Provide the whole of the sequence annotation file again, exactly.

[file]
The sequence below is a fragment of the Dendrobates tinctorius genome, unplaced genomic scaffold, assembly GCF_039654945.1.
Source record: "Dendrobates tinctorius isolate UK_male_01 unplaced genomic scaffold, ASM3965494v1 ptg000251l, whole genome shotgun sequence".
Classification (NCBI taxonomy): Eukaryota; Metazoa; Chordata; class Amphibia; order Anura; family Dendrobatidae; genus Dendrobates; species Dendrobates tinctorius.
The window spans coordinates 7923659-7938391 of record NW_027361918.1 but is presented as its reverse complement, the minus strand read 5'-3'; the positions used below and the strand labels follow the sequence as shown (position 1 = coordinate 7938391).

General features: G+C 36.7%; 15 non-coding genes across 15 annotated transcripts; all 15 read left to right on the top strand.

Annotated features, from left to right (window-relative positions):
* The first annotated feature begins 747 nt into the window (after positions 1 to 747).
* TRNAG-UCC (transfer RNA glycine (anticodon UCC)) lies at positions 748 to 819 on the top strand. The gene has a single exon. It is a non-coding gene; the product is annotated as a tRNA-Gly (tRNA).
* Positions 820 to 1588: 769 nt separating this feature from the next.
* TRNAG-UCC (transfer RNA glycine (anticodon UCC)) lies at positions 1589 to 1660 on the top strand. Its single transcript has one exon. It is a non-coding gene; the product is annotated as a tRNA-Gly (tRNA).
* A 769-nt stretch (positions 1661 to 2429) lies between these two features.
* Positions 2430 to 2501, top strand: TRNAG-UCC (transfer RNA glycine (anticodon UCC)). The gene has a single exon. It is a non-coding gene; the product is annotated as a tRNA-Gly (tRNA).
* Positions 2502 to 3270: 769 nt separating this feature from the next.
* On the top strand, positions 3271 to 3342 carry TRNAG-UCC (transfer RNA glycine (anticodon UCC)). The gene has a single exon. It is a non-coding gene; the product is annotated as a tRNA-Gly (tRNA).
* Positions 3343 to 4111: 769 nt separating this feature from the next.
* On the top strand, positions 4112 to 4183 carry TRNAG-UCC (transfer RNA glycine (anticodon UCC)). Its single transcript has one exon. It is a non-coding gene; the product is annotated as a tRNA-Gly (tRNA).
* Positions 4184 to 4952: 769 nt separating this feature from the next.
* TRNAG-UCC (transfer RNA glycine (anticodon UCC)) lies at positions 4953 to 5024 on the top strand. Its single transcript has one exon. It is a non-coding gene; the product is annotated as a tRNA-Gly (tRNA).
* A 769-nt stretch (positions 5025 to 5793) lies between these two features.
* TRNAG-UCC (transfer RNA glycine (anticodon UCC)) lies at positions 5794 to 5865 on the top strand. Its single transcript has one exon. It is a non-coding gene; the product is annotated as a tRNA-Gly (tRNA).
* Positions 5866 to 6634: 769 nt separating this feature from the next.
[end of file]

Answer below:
The sequence below is a fragment of the Dendrobates tinctorius genome, unplaced genomic scaffold, assembly GCF_039654945.1.
Source record: "Dendrobates tinctorius isolate UK_male_01 unplaced genomic scaffold, ASM3965494v1 ptg000251l, whole genome shotgun sequence".
Classification (NCBI taxonomy): Eukaryota; Metazoa; Chordata; class Amphibia; order Anura; family Dendrobatidae; genus Dendrobates; species Dendrobates tinctorius.
The window spans coordinates 7923659-7938391 of record NW_027361918.1 but is presented as its reverse complement, the minus strand read 5'-3'; the positions used below and the strand labels follow the sequence as shown (position 1 = coordinate 7938391).

General features: G+C 36.7%; 15 non-coding genes across 15 annotated transcripts; all 15 read left to right on the top strand.

Annotated features, from left to right (window-relative positions):
* The first annotated feature begins 747 nt into the window (after positions 1 to 747).
* TRNAG-UCC (transfer RNA glycine (anticodon UCC)) lies at positions 748 to 819 on the top strand. The gene has a single exon. It is a non-coding gene; the product is annotated as a tRNA-Gly (tRNA).
* Positions 820 to 1588: 769 nt separating this feature from the next.
* TRNAG-UCC (transfer RNA glycine (anticodon UCC)) lies at positions 1589 to 1660 on the top strand. Its single transcript has one exon. It is a non-coding gene; the product is annotated as a tRNA-Gly (tRNA).
* A 769-nt stretch (positions 1661 to 2429) lies between these two features.
* Positions 2430 to 2501, top strand: TRNAG-UCC (transfer RNA glycine (anticodon UCC)). The gene has a single exon. It is a non-coding gene; the product is annotated as a tRNA-Gly (tRNA).
* Positions 2502 to 3270: 769 nt separating this feature from the next.
* On the top strand, positions 3271 to 3342 carry TRNAG-UCC (transfer RNA glycine (anticodon UCC)). The gene has a single exon. It is a non-coding gene; the product is annotated as a tRNA-Gly (tRNA).
* Positions 3343 to 4111: 769 nt separating this feature from the next.
* On the top strand, positions 4112 to 4183 carry TRNAG-UCC (transfer RNA glycine (anticodon UCC)). Its single transcript has one exon. It is a non-coding gene; the product is annotated as a tRNA-Gly (tRNA).
* Positions 4184 to 4952: 769 nt separating this feature from the next.
* TRNAG-UCC (transfer RNA glycine (anticodon UCC)) lies at positions 4953 to 5024 on the top strand. Its single transcript has one exon. It is a non-coding gene; the product is annotated as a tRNA-Gly (tRNA).
* A 769-nt stretch (positions 5025 to 5793) lies between these two features.
* TRNAG-UCC (transfer RNA glycine (anticodon UCC)) lies at positions 5794 to 5865 on the top strand. Its single transcript has one exon. It is a non-coding gene; the product is annotated as a tRNA-Gly (tRNA).
* Positions 5866 to 6634: 769 nt separating this feature from the next.